An apple a day may keep the doctor away, and a flu shot could go a long way toward keeping college students from getting sick and missing class.
That’s the conclusion of a recent study that compared how college students fared with and without a flu vaccination. Researchers surveyed 12,795 students through the Internet from 2002 to 2006 on the campuses of the University of Minnesota and St. Olaf College in Minnesota. In all, 30% of the students were vaccinated, and 24% came down with influenza-like illnesses during the flu season.
Those who got the vaccine managed the flu season better than their non-vaccinated peers, having a 30% lower rate of flu-like sickness. Those who got the shot also missed class and work less often, used antibiotics less frequently, saw the doctor less often, and were better able to keep up with their usual activities.
Researchers from the Minneapolis VA Medical Center and the University of Minnesota point out that though studies have been done showing the effect of flu vaccines on the adult working population, the effect on college students’ class attendance and performance wasn’t well known. Although they cite some limitations to the study (it was an observational study using self-reporting, not a randomized clinical trial, and the types of vaccines the students received weren’t tracked), the results suggest that vaccines may have a beneficial effect.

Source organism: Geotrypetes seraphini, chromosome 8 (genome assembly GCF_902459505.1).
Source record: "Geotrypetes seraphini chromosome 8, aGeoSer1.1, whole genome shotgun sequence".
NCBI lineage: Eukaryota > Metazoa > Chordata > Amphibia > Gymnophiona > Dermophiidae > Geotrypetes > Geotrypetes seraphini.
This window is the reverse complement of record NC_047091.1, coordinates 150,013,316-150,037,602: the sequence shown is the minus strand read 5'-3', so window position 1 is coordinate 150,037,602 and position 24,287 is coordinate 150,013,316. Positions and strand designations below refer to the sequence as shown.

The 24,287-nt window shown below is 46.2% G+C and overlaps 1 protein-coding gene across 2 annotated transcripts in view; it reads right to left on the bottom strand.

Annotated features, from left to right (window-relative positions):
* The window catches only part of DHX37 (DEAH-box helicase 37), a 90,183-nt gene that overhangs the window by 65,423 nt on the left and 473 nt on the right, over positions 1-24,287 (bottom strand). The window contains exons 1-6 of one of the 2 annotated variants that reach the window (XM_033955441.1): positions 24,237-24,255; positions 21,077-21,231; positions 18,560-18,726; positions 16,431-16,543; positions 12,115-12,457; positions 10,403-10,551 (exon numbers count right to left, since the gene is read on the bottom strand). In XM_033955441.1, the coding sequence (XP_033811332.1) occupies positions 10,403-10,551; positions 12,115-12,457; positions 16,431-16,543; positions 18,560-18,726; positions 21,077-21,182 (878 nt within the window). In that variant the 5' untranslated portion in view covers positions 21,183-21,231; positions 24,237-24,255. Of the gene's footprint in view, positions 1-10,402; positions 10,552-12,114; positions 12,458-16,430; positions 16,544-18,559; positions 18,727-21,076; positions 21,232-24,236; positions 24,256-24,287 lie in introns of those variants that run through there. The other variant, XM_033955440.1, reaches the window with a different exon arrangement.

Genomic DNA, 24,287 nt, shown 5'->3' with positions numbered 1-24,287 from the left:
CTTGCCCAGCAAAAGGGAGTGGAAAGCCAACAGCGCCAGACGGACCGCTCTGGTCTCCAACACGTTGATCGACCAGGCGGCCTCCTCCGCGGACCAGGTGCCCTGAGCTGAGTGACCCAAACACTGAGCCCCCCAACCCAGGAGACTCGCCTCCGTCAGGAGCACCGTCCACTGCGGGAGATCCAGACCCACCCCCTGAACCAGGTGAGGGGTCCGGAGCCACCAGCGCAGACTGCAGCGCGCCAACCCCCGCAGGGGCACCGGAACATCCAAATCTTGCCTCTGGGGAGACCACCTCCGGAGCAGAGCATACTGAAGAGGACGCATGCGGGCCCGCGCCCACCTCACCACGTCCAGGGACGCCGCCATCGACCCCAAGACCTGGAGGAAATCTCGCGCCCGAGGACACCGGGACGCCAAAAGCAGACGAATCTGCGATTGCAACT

In the study, published in the December issue of the Archives of Pediatrics & Adolescent Medicine, researchers wrote, "Cold/flu/sore throat has been identified as the second leading cause of impediments to academic performance among college and university students across the United States. Influenza-like illnesses undoubtedly are major contributors to this burden. ... Our findings highlight the kinds of benefits that could accrue to the nearly 18 million college and university students in this country if they were vaccinated."
-- Jeannine Stein
Photo: Student nurse Sandy Cervantes prepares a flu shot. Credit: Al Seib / Los Angeles Times